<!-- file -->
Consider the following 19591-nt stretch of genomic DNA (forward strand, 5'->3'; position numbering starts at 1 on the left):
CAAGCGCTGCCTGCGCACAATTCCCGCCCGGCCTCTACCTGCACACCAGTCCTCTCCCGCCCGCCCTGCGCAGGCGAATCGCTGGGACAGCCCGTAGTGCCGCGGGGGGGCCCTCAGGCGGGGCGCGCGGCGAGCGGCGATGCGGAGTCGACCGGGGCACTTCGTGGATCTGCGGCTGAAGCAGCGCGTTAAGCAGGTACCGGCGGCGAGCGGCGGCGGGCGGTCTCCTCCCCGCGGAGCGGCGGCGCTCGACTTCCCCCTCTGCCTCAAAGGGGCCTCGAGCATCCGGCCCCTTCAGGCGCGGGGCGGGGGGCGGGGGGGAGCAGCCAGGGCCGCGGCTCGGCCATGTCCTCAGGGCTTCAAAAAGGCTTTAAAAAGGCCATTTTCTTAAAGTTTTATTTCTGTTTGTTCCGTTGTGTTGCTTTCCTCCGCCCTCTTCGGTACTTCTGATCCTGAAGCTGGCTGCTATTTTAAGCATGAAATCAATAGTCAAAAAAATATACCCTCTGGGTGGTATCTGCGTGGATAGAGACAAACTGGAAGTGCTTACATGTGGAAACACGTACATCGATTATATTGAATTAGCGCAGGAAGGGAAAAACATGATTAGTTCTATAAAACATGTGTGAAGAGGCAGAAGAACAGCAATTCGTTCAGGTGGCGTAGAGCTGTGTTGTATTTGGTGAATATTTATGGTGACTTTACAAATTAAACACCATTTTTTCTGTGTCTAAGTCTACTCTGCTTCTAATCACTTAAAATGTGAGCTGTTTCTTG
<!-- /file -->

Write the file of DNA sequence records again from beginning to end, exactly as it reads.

Consider the following 19591-nt stretch of genomic DNA (forward strand, 5'->3'; position numbering starts at 1 on the left):
CAAGCGCTGCCTGCGCACAATTCCCGCCCGGCCTCTACCTGCACACCAGTCCTCTCCCGCCCGCCCTGCGCAGGCGAATCGCTGGGACAGCCCGTAGTGCCGCGGGGGGGCCCTCAGGCGGGGCGCGCGGCGAGCGGCGATGCGGAGTCGACCGGGGCACTTCGTGGATCTGCGGCTGAAGCAGCGCGTTAAGCAGGTACCGGCGGCGAGCGGCGGCGGGCGGTCTCCTCCCCGCGGAGCGGCGGCGCTCGACTTCCCCCTCTGCCTCAAAGGGGCCTCGAGCATCCGGCCCCTTCAGGCGCGGGGCGGGGGGCGGGGGGGAGCAGCCAGGGCCGCGGCTCGGCCATGTCCTCAGGGCTTCAAAAAGGCTTTAAAAAGGCCATTTTCTTAAAGTTTTATTTCTGTTTGTTCCGTTGTGTTGCTTTCCTCCGCCCTCTTCGGTACTTCTGATCCTGAAGCTGGCTGCTATTTTAAGCATGAAATCAATAGTCAAAAAAATATACCCTCTGGGTGGTATCTGCGTGGATAGAGACAAACTGGAAGTGCTTACATGTGGAAACACGTACATCGATTATATTGAATTAGCGCAGGAAGGGAAAAACATGATTAGTTCTATAAAACATGTGTGAAGAGGCAGAAGAACAGCAATTCGTTCAGGTGGCGTAGAGCTGTGTTGTATTTGGTGAATATTTATGGTGACTTTACAAATTAAACACCATTTTTTCTGTGTCTAAGTCTACTCTGCTTCTAATCACTTAAAATGTGAGCTGTTTCTTG